This morning, a recently occupied social center in San Telmo was the target of police crackdown. Occupied by MTD (arguably the most progressive of the piquetero groups) on Feb. 24, the historic building – the oldest in Buenos Aires - was in ruins, mostly roofless, and filled with rubble, having been neglected for years until that date. In the intervening month a prodigious work of cleaning, salvaging, and renovation by MTD members and neighourhood residents turned the space into a thriving social center, featuring a communitarian kitchen and bakery, with an organic garden on the way. At 9:00am on 21 March, a lightning-fast police raid forced its way into the building wearing full face masks and brandishing machine-guns. The mostly sleeping occupants were wakened at gun point, and women and children forced into the street. Four males were arrested. A group of approximately 40 individuals gathered outside the police station in the afternoon, conducting a peaceful solidarity demonstration and awaiting the release of the prisoners.

That morning marked the second second eviction in three days. None of the local activists have slept much. The community here requests that activists all over the world spare some small part of their attention for what is happening here. As the occupation of buildings has been a new tactic of resistance for many who have become involved in the past year, so this type and intensity of police repression is frighteningly novel. Much support and help is needed, as it is needed in so many places, that not everything that has been painstakingly built up over the last several years be destroyed in the shadow of the war. It is important that these social experiments live on, that the laboratory of direct democracy and collective struggle that Argentina has become should endure. Like anywhere, this is as crucial as it is difficult. It requires a broad network of solidarity to order to survive the assaults of government repression. The easiest way to help is to translate news from Indymedia Argentina into any language possible, and post widely. While the community here is well aware that that embassies of the United States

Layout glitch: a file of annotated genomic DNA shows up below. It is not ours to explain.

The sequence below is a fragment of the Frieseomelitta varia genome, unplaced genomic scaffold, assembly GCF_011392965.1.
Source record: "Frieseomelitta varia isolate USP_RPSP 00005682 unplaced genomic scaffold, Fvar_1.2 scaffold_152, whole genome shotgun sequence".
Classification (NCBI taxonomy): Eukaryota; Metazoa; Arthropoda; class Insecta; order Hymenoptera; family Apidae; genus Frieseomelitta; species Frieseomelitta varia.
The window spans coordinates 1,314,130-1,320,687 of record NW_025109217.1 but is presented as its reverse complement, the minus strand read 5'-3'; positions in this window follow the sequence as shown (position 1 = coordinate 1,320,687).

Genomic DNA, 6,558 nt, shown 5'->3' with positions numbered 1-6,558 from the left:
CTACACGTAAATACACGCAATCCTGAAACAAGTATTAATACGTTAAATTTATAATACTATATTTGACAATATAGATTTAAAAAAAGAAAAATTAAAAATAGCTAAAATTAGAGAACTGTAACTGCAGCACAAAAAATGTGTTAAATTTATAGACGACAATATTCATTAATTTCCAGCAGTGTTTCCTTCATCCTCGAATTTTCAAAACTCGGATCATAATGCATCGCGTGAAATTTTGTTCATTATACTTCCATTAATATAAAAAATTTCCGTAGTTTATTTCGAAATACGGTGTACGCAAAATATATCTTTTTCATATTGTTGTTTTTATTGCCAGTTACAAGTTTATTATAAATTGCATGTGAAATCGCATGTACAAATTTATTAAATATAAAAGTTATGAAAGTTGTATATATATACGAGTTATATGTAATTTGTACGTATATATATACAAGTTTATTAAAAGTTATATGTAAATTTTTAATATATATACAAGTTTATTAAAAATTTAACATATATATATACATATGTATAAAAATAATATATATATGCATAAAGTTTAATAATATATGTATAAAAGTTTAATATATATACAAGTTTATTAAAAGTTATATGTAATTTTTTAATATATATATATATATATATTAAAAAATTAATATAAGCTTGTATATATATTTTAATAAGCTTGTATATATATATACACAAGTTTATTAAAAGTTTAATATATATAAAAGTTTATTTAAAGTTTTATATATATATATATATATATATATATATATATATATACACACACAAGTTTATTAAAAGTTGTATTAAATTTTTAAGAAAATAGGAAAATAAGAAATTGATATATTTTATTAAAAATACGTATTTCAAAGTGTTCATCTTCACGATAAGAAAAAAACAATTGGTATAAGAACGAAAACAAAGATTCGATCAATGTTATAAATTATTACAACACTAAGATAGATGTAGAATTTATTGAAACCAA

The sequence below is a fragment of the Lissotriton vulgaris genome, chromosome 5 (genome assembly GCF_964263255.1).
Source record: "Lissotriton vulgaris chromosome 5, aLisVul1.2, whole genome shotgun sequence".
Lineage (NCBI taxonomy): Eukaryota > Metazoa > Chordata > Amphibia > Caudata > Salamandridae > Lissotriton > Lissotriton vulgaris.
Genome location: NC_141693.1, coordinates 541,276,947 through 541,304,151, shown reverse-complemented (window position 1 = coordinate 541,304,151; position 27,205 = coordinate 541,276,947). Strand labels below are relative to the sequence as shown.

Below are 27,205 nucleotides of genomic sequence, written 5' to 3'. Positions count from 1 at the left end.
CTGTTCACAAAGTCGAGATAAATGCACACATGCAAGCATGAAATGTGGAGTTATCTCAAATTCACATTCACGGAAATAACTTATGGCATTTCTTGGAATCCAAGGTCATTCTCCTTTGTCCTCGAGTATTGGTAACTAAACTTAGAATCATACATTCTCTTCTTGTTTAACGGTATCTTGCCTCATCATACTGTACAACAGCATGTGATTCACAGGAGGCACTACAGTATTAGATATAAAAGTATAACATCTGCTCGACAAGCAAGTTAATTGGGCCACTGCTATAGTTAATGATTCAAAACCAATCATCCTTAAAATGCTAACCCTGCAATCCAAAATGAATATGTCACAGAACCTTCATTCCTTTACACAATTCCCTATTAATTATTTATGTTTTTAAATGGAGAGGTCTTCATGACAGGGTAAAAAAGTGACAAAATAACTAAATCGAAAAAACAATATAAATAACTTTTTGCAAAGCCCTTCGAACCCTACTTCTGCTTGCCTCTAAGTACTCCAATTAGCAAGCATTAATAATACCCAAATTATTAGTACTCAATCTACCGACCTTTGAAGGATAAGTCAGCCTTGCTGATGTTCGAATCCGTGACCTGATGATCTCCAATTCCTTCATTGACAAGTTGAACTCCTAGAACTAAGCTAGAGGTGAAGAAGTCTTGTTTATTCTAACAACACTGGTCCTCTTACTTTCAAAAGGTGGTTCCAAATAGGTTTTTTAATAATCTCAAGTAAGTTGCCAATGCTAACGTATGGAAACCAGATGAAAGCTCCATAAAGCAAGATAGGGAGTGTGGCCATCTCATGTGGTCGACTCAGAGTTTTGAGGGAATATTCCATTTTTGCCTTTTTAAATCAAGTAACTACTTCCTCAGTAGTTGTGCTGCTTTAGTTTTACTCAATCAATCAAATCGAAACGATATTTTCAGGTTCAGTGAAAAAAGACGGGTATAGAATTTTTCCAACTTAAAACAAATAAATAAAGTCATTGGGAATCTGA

demand a lot of attention in this moment (witness the militant actions of 21-3 against the embassy here in Buenos Aires), the direction of some militant attention towards Argentinean embassies could go a very long way towards letting the government know that *international attention is indeed on Argentina,* even in the shadow of the war.

The timing of our response to the situation here is crucial. The activist community here widely believes that the escalation of repression will only worsen in the immediate future. There are many ominous signs, including the new display of automatic weaponry by eviction units. Many are frightened: at the eviction of the MTL house two days past, a police officer drew his gun and took aim at an unarmed activist from Tierra del Sur. No shots were fired, but the message - of potential violence by a police force long schooled in the use of deadly force against unarmed civilians – is well noted by all. Two days later, the newspapers of Buenos Aires are full of information about the war on Iraq, and devoid of any mention of the domestic war against the neighborhoods and against the neighbors. As we raise our voices all over the world against the brute atrocity of George Bush’s war on a civilian population already so without hope, let us also spare some of our attention and energy for the wave of criminal repression that many of our governments will attempt to advance
in its shadow. We stand with the vast majority of the people of the world in opposition to war on Iraq. A call now goes out for all of us to maintain our vigilance, against each of those who would take advantage of the noise and spectacle of that tragedy in order to perpetrate

Lucha! Sueña! Resista!
Oppose the War! Fight the Evictions!

ralpho y rafa